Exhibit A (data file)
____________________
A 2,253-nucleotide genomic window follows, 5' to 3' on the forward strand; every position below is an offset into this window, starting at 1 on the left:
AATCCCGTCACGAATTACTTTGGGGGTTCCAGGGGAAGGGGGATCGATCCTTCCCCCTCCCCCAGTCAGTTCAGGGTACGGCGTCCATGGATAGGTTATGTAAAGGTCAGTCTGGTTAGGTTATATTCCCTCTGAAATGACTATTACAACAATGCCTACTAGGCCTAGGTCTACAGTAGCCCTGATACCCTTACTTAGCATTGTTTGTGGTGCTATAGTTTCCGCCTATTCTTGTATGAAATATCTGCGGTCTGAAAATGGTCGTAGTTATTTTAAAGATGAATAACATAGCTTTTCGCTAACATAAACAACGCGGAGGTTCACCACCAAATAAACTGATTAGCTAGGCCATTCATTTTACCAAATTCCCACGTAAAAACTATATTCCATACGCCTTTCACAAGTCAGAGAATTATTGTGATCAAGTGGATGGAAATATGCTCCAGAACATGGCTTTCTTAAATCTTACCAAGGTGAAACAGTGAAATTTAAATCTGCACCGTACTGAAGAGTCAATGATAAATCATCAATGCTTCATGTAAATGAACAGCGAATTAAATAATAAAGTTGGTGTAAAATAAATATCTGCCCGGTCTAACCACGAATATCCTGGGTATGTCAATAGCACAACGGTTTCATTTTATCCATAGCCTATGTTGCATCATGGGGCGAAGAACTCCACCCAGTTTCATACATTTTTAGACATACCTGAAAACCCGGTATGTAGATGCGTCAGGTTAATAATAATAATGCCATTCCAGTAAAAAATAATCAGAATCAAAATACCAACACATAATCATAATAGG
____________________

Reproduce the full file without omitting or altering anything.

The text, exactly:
A 2,253-nucleotide genomic window follows, 5' to 3' on the forward strand; every position below is an offset into this window, starting at 1 on the left:
AATCCCGTCACGAATTACTTTGGGGGTTCCAGGGGAAGGGGGATCGATCCTTCCCCCTCCCCCAGTCAGTTCAGGGTACGGCGTCCATGGATAGGTTATGTAAAGGTCAGTCTGGTTAGGTTATATTCCCTCTGAAATGACTATTACAACAATGCCTACTAGGCCTAGGTCTACAGTAGCCCTGATACCCTTACTTAGCATTGTTTGTGGTGCTATAGTTTCCGCCTATTCTTGTATGAAATATCTGCGGTCTGAAAATGGTCGTAGTTATTTTAAAGATGAATAACATAGCTTTTCGCTAACATAAACAACGCGGAGGTTCACCACCAAATAAACTGATTAGCTAGGCCATTCATTTTACCAAATTCCCACGTAAAAACTATATTCCATACGCCTTTCACAAGTCAGAGAATTATTGTGATCAAGTGGATGGAAATATGCTCCAGAACATGGCTTTCTTAAATCTTACCAAGGTGAAACAGTGAAATTTAAATCTGCACCGTACTGAAGAGTCAATGATAAATCATCAATGCTTCATGTAAATGAACAGCGAATTAAATAATAAAGTTGGTGTAAAATAAATATCTGCCCGGTCTAACCACGAATATCCTGGGTATGTCAATAGCACAACGGTTTCATTTTATCCATAGCCTATGTTGCATCATGGGGCGAAGAACTCCACCCAGTTTCATACATTTTTAGACATACCTGAAAACCCGGTATGTAGATGCGTCAGGTTAATAATAATAATGCCATTCCAGTAAAAAATAATCAGAATCAAAATACCAACACATAATCATAATAGG